[apollo] Alan Shepard smacked golf balls on the Moon — and now we know where they landed … It turns out that golf on the Moon is harder than you’d imagine. ‘Image specialist Andy Saunders recently analyzed archival stills taken by the astronauts with their Hasselblad cameras, as well as video from the lunar ascent module as it lifted off from the surface. Saunders managed to identify not only Shepard’s golf balls, but also his footprints from his stance and his divots. By comparing these to more recent satellite images from NASA’s Lunar Reconnaissance Orbiter, Saunders was able to measure the distance on Shepard’s second shot. The result? A rather tame 40 yards (120 feet).’
July 20, 2021
[lifehacks] The Simple Genius of Checklists, from B-17 to the Apollo Missions‘Checklists proliferated to every corner of habitable environment of Apollo 11 and became what astronaut Michael Collins called the spacecraft’s “fourth crew member” – and, for all intents and purposes, its real commander. Checklists even covered their spacesuits, for example, the left gloves of Armstrong and Aldrin.’
July 19, 2021
[space] The little-known Soviet mission to rescue a dead space station … The true story of how Salyut 7 was saved after a total systems failure in orbit whilst uncrewed.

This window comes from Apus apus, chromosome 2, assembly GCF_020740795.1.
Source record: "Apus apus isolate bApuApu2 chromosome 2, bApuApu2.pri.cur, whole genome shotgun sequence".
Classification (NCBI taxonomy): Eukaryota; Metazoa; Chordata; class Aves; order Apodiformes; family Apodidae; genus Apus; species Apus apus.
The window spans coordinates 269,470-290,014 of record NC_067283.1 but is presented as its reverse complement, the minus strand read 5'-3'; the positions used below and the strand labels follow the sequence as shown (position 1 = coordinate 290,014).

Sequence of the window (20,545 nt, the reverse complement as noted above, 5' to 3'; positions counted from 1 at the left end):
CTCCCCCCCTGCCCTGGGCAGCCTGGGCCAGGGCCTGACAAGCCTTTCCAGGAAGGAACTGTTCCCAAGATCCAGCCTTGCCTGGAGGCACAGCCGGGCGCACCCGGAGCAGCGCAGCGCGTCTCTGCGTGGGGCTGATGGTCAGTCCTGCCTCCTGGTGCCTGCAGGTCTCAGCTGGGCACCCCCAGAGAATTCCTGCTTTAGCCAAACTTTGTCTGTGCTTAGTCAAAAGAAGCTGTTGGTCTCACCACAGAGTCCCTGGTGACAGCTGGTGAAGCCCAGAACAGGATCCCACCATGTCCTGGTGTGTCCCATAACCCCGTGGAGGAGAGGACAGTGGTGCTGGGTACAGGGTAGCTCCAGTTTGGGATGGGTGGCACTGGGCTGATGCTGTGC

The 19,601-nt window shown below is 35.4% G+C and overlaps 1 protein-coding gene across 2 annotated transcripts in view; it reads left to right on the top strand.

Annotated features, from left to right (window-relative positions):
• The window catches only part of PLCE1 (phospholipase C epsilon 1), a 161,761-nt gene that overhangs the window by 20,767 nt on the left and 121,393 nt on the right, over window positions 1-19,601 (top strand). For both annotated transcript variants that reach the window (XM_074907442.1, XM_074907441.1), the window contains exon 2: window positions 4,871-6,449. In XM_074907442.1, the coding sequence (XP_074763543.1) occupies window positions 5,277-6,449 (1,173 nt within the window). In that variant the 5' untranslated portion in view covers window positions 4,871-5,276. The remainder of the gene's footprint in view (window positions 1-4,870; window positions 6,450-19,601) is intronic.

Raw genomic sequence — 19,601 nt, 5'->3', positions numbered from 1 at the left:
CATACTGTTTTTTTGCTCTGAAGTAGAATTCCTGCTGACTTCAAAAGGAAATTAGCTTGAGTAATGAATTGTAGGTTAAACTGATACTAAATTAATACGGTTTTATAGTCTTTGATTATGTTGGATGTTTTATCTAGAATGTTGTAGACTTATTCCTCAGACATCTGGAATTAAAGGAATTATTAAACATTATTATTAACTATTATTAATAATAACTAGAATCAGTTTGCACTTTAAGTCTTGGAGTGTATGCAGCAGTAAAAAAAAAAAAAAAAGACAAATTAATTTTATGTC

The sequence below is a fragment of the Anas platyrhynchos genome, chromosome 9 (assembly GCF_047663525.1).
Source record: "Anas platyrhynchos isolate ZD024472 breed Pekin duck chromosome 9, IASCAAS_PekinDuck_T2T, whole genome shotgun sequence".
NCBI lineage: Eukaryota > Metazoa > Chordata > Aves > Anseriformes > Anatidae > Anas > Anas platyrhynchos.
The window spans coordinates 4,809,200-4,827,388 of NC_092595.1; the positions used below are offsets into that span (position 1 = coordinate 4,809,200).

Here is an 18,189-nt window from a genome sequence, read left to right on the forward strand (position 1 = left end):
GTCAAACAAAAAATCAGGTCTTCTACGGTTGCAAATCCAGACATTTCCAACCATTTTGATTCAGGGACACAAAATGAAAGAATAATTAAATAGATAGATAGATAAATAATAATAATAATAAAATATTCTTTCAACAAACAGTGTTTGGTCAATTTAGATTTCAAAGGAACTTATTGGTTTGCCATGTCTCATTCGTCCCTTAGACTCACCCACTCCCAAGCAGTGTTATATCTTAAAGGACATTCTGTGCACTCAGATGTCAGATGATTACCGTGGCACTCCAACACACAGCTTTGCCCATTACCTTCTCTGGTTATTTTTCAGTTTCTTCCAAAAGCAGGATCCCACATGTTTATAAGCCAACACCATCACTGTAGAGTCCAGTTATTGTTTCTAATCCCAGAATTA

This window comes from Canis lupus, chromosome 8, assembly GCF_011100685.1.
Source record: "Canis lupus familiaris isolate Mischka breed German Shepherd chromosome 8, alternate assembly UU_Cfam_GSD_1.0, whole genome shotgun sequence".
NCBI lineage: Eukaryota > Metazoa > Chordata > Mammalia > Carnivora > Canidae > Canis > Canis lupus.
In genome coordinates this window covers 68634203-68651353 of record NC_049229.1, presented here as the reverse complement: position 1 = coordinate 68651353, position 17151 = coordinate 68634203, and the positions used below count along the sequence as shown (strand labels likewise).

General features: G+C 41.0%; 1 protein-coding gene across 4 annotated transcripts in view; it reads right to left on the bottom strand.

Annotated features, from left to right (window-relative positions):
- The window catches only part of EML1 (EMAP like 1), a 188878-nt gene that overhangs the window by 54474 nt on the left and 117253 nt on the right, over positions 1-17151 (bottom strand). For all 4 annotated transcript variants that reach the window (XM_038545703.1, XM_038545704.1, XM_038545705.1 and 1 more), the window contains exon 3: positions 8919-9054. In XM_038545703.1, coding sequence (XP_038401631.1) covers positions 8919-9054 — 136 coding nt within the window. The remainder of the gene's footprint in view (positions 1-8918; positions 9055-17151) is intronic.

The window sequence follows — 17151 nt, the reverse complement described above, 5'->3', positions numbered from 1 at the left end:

They floated in with their flashlights and their winter coats, and found the station cold and dark, with frost along the walls. Savinikh tried to turn the lights on—nothing, not that he expected anything. They took off their gas masks—they were making it even more difficult to see around the darkened station, and there was no smell of fire. Savinikh dived to the floor and opened the shade covering a window. A ray of sunlight fell on the ceiling, illuminating the station a little bit. They found the crackers and salt tablets that were left on the table by the previous crew—part of a traditional Russian welcoming ceremony that is still performed on the ISS today—as well as all the onboard station documentation neatly packed and secured to its shelves. All of the ventilators and other systems that normally hummed noisily were off. Savinikh recalls in his flight journal “it felt like being in an old, abandoned home. There was a deafening silence pressing upon our ears.”